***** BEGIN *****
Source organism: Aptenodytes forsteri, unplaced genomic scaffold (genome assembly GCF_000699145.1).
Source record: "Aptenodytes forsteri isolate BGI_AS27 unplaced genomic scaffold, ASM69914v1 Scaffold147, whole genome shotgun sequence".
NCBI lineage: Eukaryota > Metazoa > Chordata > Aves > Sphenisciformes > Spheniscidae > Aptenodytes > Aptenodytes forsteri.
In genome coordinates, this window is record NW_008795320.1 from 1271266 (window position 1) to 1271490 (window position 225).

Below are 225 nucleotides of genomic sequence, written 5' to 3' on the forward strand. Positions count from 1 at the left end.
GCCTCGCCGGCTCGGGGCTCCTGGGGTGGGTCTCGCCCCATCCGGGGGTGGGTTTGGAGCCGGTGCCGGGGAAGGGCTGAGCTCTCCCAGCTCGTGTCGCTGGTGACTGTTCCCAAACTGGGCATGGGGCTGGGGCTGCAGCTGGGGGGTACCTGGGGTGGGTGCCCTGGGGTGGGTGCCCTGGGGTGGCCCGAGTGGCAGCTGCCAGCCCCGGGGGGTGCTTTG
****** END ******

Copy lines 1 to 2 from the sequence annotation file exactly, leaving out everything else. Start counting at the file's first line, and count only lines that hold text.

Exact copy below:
Source organism: Aptenodytes forsteri, unplaced genomic scaffold (genome assembly GCF_000699145.1).
Source record: "Aptenodytes forsteri isolate BGI_AS27 unplaced genomic scaffold, ASM69914v1 Scaffold147, whole genome shotgun sequence".